Three bones meet to form your knee joint: your thighbone (femur), shinbone (tibia), and kneecap (patella). Your kneecap sits in front of the joint to provide some protection.
Bones are connected to other bones by ligaments. There are four primary ligaments in your knee. They act like strong ropes to hold the bones together and keep your knee stable.
As the name suggests, these are found on the sides of your knee. The medial collateral ligament is on the inside and the lateral collateral ligament is on the outside. They control the sideways motion of your knee and brace it against unusual movement.
These are found inside your knee joint. They cross each other to form an "X" with the anterior cruciate ligament in front and the posterior cruciate ligament in back. The cruciate ligaments control the back and forth motion of your knee.
The anterior cruciate ligament runs diagonally in the middle of the knee. It prevents the tibia from sliding out in front of the femur, as well as provides rotational stability to the knee. This is one of the most commonly injured ligaments of the knee.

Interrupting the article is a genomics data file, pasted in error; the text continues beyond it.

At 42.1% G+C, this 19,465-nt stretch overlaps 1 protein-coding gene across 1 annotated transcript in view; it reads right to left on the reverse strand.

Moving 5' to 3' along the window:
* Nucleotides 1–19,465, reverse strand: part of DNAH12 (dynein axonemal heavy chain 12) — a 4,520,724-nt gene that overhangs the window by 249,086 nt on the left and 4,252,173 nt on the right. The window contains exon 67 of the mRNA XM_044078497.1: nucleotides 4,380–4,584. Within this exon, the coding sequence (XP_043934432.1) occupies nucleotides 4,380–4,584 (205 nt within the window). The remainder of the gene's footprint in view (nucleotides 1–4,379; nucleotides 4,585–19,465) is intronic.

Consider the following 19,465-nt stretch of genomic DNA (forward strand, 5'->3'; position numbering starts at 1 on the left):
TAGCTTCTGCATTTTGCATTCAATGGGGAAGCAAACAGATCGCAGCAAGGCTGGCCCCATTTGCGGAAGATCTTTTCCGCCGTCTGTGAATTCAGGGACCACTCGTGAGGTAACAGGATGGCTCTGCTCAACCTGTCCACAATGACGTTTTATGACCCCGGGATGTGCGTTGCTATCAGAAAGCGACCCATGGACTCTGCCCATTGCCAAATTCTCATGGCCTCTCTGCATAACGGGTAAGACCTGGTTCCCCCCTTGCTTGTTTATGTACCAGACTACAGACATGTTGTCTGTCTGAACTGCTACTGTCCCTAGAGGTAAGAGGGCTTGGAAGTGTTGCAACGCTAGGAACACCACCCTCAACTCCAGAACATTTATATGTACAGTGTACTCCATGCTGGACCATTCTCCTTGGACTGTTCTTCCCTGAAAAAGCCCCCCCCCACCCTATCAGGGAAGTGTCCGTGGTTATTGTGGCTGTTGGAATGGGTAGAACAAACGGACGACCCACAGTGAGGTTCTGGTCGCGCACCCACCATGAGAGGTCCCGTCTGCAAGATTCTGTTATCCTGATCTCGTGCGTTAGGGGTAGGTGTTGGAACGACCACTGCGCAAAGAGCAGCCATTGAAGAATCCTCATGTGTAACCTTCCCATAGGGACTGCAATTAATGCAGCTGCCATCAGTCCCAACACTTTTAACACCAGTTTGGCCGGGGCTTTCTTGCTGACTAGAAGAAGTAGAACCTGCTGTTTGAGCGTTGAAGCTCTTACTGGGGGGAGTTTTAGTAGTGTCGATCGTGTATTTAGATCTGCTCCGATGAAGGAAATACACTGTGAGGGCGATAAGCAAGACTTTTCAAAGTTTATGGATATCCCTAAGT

The Muscles around the knee play an important role in stability and balance of the knee joint. The main groups are the Quadriceps (quads) in the front of the thigh, the hamstrings at the back and the calf muscles.
Other than the ligaments and the muscles, there are two moon-shaped cartilage structures called the meniscus, which act like shock-absorbers, increase contact area and distribute forces across the joint evenly. These are commonly injured or can undergo degenerative changes resulting in symptomatic and painful knee joints.
Dr Vinod Kumar Abu Dhabi
Sports surgeon Abu Dhabi
Shoulder surgeon Abu Dhabi
NMC Royal Hospital
© 2013 by Shoulder-Surgeon. All rights reserved.
The treatments described are for information and educational purposes only. This is not to be taken as medical advice and they are in no way intended to replace a consultation with your doctor.